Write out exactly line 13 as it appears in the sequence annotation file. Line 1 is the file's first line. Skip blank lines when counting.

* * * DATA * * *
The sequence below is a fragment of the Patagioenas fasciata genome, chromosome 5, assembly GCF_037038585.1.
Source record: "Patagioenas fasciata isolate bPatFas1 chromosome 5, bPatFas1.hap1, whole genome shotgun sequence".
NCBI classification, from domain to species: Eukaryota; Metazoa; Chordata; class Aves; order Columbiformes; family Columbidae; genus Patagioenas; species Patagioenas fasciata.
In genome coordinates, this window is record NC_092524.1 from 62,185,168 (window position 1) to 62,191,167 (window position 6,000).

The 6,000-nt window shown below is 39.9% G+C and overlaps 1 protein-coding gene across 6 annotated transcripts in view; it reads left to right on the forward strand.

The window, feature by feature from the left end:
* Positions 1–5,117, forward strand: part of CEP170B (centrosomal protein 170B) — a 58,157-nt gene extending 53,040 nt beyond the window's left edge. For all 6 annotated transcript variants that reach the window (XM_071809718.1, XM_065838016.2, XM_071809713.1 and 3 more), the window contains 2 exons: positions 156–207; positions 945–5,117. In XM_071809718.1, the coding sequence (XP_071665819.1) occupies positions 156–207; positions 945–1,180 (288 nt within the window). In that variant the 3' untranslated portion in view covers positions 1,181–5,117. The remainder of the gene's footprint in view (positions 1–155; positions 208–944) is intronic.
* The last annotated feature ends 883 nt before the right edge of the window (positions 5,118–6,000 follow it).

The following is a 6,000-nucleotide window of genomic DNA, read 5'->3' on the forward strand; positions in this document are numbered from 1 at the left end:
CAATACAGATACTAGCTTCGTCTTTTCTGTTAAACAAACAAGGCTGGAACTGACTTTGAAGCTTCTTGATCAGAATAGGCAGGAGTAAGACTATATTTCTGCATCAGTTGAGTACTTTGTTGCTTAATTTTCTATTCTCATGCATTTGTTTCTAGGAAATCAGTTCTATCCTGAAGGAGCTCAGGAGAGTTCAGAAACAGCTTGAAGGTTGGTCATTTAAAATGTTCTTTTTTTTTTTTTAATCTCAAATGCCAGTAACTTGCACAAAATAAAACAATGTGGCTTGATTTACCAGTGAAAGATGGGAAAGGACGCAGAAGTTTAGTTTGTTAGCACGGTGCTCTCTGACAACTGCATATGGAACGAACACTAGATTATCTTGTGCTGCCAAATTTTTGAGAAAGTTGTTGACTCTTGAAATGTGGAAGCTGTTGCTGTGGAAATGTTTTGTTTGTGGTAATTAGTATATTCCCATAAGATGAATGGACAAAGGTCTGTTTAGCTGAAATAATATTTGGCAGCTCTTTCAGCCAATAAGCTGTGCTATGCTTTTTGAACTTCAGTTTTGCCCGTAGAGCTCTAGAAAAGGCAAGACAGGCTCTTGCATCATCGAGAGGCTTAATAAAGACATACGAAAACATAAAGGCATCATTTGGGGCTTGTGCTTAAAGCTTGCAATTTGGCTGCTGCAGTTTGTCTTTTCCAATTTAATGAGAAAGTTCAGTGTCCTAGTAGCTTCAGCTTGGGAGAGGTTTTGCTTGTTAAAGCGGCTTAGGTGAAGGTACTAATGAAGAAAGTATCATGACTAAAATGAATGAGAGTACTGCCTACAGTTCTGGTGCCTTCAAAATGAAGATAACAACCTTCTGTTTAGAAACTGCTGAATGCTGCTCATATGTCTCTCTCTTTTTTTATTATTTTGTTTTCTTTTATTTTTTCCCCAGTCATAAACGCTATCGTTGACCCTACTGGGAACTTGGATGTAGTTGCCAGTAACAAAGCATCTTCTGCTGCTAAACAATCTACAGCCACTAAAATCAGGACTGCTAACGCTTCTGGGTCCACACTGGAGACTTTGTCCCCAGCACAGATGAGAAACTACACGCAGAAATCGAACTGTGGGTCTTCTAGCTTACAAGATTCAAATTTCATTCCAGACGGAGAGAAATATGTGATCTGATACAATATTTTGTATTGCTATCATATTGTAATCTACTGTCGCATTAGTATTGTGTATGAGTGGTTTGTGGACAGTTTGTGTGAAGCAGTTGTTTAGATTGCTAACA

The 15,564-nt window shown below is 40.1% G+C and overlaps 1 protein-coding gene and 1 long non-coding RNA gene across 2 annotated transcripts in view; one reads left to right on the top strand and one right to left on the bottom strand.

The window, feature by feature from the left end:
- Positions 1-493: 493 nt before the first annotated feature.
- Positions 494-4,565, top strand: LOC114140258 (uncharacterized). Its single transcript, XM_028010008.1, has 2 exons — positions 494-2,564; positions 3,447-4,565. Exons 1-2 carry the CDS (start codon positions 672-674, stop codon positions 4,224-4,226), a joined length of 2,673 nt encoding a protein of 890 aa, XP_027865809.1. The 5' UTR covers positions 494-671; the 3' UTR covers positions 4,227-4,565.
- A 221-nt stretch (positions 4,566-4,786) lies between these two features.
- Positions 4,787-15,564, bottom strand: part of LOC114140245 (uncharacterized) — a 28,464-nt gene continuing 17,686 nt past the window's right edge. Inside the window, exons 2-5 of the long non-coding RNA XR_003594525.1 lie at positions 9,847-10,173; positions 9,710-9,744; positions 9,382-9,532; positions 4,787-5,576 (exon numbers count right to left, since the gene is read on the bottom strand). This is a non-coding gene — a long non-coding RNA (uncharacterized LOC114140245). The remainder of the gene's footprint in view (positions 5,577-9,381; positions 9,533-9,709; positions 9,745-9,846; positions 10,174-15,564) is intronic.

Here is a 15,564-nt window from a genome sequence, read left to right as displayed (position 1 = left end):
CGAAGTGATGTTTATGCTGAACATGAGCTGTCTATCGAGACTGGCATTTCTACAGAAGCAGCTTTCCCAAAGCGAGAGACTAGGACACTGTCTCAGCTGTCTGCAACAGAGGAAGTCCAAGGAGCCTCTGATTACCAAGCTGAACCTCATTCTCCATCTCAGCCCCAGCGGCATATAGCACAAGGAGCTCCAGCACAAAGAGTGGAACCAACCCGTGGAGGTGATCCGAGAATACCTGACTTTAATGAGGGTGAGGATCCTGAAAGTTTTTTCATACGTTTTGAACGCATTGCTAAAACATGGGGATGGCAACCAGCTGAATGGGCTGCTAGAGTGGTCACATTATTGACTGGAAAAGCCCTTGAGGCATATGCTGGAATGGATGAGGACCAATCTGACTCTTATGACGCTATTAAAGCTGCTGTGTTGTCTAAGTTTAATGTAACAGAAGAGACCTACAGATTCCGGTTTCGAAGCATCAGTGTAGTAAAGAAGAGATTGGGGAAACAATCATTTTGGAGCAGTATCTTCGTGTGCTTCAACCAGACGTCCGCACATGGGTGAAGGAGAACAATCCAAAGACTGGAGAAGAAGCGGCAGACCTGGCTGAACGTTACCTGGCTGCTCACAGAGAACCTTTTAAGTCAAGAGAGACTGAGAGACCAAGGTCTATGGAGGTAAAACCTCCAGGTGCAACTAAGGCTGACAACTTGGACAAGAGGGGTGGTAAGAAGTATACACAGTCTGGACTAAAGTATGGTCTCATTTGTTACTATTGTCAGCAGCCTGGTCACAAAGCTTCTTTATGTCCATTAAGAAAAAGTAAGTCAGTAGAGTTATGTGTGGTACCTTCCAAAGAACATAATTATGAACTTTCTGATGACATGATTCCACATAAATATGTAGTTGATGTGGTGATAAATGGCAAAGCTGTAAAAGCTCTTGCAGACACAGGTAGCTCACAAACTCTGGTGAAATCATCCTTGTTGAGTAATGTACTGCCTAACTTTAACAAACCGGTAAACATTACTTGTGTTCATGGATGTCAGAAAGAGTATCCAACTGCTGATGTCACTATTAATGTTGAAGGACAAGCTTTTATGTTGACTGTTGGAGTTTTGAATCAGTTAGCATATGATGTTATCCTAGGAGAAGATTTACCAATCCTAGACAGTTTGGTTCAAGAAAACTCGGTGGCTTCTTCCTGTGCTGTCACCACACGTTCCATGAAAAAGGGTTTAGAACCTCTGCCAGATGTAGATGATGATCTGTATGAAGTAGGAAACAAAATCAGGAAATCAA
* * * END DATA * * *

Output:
- Positions 1-493: 493 nt before the first annotated feature.